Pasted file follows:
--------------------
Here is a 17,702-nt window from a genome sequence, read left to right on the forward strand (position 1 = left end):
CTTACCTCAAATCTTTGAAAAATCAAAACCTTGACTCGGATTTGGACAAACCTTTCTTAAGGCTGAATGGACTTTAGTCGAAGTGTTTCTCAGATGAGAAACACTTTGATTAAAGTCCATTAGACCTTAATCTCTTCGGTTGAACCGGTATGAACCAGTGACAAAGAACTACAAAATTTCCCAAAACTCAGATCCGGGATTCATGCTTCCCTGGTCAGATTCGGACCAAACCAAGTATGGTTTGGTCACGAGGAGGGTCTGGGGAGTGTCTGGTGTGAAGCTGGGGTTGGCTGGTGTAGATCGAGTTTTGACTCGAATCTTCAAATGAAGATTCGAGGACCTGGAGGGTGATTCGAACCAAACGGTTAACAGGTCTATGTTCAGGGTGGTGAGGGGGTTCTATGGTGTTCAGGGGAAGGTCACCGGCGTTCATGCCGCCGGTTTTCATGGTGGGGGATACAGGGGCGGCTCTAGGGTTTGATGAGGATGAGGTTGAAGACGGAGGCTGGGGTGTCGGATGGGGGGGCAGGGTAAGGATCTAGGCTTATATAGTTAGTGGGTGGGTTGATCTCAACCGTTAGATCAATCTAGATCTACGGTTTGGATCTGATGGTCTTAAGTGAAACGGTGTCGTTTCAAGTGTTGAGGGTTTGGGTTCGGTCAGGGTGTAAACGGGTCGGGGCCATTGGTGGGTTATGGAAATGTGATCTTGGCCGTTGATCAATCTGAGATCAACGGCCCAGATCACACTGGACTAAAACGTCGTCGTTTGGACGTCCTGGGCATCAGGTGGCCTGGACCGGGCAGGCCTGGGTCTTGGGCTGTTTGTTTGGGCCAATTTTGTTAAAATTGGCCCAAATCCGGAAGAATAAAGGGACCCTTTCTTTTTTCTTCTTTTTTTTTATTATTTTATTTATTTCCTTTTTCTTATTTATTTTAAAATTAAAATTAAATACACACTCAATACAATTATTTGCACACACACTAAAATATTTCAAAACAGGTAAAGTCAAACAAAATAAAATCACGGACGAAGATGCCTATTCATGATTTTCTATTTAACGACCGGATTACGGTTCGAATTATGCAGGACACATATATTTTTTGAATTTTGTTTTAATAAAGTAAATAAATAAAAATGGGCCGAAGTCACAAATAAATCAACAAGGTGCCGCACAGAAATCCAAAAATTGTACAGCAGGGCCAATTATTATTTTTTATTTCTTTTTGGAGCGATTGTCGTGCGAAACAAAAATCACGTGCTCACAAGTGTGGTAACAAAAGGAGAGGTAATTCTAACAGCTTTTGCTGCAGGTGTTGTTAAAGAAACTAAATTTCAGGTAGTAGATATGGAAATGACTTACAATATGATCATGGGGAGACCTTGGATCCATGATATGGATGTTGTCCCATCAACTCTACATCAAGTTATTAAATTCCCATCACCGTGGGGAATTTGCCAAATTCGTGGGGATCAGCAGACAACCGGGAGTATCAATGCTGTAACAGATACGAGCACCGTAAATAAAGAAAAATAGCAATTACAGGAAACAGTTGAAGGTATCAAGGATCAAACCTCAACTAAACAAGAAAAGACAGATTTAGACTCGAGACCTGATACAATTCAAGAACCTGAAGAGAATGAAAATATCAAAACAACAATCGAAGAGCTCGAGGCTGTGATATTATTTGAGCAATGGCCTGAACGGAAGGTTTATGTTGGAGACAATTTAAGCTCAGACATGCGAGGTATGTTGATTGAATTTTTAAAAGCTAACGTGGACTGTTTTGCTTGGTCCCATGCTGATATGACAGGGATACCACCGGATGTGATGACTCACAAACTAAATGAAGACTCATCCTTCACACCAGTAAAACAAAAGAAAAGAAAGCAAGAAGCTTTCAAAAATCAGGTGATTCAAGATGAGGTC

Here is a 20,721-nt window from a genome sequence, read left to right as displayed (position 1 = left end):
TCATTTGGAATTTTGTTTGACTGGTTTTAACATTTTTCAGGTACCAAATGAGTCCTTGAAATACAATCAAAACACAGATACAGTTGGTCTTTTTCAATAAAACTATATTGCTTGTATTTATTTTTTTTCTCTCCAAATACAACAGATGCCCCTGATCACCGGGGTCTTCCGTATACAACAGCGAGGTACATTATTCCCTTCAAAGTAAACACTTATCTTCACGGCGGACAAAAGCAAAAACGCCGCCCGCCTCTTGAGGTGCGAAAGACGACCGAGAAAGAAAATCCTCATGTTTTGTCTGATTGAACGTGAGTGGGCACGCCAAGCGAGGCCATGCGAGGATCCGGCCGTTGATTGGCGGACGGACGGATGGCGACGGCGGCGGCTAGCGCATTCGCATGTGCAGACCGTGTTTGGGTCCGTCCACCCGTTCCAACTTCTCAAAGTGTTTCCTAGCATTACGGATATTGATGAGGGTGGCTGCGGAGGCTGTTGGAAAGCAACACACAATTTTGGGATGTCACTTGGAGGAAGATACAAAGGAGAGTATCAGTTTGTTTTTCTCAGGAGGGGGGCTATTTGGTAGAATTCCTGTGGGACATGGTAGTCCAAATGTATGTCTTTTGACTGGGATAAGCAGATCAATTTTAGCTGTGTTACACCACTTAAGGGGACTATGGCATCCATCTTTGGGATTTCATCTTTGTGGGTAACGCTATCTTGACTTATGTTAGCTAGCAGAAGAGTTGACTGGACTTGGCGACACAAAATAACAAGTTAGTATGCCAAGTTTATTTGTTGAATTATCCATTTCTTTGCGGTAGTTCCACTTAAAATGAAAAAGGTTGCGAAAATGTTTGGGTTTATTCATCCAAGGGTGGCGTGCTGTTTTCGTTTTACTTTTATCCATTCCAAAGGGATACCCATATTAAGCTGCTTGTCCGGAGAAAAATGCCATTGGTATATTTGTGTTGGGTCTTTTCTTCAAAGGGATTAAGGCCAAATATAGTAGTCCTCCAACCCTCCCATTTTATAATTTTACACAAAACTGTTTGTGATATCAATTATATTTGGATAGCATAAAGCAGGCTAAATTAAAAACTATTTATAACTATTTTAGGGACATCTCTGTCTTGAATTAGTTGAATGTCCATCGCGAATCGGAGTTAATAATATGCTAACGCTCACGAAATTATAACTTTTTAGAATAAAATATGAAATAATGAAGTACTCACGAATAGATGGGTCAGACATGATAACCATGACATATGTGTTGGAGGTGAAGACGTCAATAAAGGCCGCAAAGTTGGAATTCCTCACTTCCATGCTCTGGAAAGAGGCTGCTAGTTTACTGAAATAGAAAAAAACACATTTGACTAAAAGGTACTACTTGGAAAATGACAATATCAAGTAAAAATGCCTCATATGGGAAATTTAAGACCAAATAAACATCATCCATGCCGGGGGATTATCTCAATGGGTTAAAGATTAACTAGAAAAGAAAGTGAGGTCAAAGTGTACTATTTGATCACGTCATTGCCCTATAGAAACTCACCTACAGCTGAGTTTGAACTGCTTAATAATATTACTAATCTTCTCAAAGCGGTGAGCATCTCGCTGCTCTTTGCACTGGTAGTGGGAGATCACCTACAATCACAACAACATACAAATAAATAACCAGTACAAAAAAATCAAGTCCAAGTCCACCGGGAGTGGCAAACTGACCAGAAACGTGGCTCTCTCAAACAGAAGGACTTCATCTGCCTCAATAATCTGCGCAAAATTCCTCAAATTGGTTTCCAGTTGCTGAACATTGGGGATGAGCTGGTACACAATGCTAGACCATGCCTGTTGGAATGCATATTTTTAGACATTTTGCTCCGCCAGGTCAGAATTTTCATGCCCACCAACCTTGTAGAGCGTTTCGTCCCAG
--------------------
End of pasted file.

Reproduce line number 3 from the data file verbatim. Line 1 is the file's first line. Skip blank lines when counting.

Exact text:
Here is a 20,721-nt window from a genome sequence, read left to right as displayed (position 1 = left end):